- Lucerne is a high protein with high digestibility legume which is usually grown for cutting
- Lucerne’s high protein makes it extremely useful as a complementary forage to grass and maize
- It has a deep taproot system and is able to withstand severe drought
- It is a productive plant with high nutritional value
- Lucerne can be grown successfully on a wide range of fertile free-draining sites and soil types
- Lucerne will not thrive in waterlogged soils, so the general advice is to avoid heavier land and cold wet soils
- To minimise the threat of pests and diseases, a period of five years should be allowed in the rotation between Lucerne crops
- Lucerne is a legume that leaves significant residual Nitrogen for following crops
- Lucerne forage increases animal fibre intake
- Don’t overgraze in the winter or drive on the crop in wet conditions to avoid damage to the crown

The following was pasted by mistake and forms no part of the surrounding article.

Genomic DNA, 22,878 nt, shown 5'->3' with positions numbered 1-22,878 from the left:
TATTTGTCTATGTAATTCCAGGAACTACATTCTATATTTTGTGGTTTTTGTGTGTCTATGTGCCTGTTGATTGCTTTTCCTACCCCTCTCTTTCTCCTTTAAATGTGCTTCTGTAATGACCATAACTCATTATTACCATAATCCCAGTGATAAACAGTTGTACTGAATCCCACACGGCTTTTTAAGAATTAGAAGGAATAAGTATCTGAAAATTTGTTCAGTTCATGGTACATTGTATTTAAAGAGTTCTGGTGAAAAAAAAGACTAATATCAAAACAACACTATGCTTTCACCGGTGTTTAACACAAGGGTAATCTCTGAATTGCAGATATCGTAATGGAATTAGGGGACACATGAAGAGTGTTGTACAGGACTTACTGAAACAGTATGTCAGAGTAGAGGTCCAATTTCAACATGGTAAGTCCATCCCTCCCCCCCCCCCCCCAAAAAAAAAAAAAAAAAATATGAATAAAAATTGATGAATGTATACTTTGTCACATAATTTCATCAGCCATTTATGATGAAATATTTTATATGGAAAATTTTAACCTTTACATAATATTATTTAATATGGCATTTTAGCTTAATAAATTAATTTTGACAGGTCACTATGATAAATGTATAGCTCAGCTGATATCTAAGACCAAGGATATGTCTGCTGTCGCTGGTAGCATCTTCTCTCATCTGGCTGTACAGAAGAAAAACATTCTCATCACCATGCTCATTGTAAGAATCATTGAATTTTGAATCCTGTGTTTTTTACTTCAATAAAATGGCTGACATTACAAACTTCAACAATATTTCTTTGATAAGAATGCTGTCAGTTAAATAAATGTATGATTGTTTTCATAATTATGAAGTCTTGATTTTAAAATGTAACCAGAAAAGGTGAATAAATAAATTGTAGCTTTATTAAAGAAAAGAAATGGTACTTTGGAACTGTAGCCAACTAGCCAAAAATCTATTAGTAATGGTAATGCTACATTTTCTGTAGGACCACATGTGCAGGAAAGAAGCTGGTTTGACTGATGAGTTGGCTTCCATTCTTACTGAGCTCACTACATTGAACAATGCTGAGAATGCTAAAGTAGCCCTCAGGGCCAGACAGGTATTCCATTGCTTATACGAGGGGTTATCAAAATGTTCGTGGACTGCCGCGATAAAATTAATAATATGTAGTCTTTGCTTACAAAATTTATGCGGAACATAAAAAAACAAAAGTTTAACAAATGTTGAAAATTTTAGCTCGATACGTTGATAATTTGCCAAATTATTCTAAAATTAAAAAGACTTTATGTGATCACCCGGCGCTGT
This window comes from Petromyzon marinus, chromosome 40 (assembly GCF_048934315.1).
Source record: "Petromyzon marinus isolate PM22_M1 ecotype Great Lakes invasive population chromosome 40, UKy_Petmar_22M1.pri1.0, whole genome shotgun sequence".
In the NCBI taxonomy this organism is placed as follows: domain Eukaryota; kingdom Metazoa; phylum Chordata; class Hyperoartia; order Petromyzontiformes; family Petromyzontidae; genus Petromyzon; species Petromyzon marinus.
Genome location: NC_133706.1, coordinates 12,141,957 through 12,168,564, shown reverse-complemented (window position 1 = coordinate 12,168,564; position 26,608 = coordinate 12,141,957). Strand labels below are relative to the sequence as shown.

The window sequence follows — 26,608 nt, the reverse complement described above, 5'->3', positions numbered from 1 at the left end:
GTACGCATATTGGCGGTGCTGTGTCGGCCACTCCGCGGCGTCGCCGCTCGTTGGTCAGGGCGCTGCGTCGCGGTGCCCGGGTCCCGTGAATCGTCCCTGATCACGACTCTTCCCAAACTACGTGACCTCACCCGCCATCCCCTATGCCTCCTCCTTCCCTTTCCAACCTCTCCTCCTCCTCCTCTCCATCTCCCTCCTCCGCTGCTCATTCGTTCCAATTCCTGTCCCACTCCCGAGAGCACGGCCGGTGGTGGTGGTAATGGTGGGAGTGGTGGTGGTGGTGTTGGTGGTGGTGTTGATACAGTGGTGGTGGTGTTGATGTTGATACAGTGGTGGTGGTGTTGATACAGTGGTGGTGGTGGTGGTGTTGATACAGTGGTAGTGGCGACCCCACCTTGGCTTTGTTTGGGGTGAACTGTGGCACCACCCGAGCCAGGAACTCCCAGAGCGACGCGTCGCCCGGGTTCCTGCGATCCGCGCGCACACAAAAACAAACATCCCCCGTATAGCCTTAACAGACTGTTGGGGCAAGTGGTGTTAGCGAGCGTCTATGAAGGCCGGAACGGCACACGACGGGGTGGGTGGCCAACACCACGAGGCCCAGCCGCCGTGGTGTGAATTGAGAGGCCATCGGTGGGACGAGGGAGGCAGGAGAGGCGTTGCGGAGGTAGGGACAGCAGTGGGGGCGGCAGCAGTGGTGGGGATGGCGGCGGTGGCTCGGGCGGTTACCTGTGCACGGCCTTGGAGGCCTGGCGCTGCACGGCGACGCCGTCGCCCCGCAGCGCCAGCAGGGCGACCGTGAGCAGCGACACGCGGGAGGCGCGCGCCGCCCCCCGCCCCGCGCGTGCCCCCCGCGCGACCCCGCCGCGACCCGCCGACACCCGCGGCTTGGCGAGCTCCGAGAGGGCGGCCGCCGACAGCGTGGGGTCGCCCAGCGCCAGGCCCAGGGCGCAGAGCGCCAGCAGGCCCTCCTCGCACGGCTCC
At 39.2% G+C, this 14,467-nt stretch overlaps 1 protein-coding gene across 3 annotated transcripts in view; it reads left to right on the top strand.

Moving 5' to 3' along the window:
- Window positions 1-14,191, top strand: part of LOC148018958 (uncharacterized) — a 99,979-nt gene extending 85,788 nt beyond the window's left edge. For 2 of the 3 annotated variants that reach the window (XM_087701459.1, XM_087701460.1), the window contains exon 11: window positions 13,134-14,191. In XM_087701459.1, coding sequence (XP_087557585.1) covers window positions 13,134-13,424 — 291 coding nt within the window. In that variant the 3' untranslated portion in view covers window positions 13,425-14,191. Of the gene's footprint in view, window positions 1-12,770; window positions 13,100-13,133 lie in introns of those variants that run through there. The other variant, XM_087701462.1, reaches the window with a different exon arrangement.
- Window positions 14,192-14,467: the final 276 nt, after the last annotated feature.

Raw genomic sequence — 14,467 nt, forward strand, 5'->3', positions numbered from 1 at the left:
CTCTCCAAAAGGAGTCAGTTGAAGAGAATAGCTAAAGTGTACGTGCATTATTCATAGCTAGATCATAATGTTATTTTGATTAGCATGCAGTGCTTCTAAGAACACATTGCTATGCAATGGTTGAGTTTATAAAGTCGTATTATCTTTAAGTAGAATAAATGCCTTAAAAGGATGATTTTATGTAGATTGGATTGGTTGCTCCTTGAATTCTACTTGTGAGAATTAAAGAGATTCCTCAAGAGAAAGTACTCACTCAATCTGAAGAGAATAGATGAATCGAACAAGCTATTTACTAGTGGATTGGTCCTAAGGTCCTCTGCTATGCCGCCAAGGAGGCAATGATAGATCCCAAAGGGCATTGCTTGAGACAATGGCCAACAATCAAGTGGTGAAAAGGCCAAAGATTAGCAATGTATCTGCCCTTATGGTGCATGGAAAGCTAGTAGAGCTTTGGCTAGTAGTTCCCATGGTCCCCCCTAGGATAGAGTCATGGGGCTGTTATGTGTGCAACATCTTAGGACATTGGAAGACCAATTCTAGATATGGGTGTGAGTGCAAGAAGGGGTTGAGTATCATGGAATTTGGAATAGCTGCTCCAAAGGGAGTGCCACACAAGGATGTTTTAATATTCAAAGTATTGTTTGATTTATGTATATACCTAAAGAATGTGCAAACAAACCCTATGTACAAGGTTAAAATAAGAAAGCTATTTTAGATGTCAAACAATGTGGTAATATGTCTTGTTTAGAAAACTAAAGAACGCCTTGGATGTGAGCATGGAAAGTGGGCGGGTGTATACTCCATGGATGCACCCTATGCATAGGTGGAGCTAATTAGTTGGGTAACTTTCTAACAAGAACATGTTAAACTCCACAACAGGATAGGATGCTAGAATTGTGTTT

- Will remain productive and thrive for 3 – 4 years
Lucerne should be sown when soils are warm into a fine and firm seedbed to a depth of 0.5-1cm.
Spring sowing (from late April) tends to be more common with Lucerne as this ensures strong plants going into the first winter. Lucerne can be sown successfully up to the middle of August.
Ensiling best practice to bale or clamp
- Aim for a target dry matter of 30-40% for clamp silage and 50% for bales
- Chop to 3-4cm and roll well in the clamp
- For bales, wilt to 40-60% dry matter and ensure at least four layers of plastic to minimise the risk of stems piercing the wrap
- Always use an additive as Lucerne is low in sugars and difficult to ferment, we recommended Biotal
Key points in Lucerne persistency:
- Allow plants to flower once a year; this ensures storage of nutrients in the taproot to improve Winter hardiness and boost Spring growth
- Cut when 10% of flowers are showing (early bud stage)
- Aim for an optimum cutting height of 7cm to promote regrowth
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